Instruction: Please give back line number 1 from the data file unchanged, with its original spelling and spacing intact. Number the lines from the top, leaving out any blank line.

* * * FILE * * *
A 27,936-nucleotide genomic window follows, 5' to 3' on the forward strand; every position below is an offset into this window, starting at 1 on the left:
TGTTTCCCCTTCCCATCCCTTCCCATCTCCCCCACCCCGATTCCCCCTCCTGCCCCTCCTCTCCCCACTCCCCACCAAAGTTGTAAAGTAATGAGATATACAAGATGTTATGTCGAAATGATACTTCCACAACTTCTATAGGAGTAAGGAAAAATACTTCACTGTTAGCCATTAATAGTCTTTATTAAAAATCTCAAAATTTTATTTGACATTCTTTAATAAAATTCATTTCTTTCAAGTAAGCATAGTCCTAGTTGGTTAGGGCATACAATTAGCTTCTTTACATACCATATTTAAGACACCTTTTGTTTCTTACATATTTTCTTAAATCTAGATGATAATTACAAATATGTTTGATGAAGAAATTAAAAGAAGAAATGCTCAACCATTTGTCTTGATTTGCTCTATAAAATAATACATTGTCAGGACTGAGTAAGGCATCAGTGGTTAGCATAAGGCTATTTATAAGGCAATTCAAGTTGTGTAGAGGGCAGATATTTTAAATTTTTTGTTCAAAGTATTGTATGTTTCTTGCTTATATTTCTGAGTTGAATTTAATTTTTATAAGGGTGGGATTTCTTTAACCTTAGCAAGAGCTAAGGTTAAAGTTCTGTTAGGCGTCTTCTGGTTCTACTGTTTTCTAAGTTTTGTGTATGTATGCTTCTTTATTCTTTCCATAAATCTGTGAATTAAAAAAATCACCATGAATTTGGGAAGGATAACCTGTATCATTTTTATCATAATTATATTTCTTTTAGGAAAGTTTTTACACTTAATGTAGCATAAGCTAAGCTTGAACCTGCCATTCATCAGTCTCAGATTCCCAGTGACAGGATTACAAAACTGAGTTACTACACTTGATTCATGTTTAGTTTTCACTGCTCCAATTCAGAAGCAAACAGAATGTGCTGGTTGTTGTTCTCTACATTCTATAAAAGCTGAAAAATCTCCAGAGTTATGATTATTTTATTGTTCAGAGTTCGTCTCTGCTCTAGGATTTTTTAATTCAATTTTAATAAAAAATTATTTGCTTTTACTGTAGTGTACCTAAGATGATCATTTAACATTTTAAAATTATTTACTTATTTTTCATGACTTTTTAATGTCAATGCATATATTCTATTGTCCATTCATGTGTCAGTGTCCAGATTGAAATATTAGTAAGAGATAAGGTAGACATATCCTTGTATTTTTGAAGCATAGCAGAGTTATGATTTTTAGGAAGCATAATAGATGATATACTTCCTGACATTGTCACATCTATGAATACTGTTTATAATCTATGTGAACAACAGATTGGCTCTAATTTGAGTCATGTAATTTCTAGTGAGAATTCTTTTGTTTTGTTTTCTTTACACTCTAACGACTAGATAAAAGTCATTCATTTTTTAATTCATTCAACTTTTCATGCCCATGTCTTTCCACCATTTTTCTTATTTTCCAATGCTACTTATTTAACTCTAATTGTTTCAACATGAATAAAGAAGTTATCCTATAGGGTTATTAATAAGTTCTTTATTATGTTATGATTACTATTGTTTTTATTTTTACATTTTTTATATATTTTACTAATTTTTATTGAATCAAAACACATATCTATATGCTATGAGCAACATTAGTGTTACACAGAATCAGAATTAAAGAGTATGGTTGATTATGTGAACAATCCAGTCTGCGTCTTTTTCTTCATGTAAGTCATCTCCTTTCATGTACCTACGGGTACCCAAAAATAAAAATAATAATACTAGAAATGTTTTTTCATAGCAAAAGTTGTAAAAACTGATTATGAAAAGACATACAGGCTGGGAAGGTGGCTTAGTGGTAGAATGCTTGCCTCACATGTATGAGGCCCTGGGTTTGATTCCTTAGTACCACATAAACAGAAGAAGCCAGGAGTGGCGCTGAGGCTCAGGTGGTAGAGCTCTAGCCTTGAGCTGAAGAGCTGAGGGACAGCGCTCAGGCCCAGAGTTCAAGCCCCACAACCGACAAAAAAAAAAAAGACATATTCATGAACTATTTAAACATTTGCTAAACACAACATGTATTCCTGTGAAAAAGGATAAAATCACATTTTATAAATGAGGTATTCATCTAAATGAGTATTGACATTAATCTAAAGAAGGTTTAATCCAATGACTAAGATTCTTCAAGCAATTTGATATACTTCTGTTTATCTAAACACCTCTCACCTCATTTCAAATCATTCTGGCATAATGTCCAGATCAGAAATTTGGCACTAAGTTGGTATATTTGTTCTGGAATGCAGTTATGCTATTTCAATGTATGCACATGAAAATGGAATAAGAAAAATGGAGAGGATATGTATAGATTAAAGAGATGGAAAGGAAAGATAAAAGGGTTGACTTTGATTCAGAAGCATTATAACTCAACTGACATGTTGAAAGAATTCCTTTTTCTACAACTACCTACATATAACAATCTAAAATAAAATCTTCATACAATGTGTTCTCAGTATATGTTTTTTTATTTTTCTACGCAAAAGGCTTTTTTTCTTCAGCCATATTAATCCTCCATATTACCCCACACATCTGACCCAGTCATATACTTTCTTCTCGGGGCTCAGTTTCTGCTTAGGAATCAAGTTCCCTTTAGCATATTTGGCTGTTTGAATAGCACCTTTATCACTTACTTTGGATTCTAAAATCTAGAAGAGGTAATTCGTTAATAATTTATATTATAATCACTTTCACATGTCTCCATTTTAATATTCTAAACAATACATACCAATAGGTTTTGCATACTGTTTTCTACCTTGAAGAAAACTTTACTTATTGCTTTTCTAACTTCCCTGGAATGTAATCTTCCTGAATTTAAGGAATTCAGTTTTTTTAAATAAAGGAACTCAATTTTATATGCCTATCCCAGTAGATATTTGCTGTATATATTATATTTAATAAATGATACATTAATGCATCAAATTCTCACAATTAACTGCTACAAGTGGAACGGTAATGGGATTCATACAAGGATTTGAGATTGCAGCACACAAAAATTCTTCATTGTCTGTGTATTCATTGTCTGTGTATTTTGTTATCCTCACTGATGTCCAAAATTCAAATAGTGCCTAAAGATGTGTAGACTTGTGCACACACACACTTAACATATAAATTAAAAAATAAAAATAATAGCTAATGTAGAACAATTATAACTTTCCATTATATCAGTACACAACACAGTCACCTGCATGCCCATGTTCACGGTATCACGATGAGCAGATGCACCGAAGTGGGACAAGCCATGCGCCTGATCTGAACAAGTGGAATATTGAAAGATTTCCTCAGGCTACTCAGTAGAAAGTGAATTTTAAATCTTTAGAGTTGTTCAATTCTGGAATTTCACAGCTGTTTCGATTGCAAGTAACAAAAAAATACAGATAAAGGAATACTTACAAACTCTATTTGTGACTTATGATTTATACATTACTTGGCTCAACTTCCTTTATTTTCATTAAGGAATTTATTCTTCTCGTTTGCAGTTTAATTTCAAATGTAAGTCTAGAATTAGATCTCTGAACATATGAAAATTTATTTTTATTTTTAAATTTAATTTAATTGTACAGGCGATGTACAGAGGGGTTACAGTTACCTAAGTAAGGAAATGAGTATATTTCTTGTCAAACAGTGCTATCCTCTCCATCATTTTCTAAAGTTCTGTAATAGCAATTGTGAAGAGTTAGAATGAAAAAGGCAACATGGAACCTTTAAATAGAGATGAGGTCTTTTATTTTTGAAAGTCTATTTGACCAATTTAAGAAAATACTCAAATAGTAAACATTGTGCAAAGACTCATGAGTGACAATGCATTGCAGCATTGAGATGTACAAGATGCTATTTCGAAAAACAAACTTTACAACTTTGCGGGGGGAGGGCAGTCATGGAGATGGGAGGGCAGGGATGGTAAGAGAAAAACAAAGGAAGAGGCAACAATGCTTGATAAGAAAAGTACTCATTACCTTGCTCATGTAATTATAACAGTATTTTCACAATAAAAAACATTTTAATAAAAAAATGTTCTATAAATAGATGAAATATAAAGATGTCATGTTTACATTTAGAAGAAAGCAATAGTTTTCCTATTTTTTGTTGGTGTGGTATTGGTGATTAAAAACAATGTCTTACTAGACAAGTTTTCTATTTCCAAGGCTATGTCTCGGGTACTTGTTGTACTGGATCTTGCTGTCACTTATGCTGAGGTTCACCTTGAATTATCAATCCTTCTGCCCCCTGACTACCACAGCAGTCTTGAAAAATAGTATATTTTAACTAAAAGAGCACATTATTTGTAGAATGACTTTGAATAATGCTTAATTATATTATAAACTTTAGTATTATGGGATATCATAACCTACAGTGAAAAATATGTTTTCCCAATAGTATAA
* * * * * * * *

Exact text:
A 27,936-nucleotide genomic window follows, 5' to 3' on the forward strand; every position below is an offset into this window, starting at 1 on the left: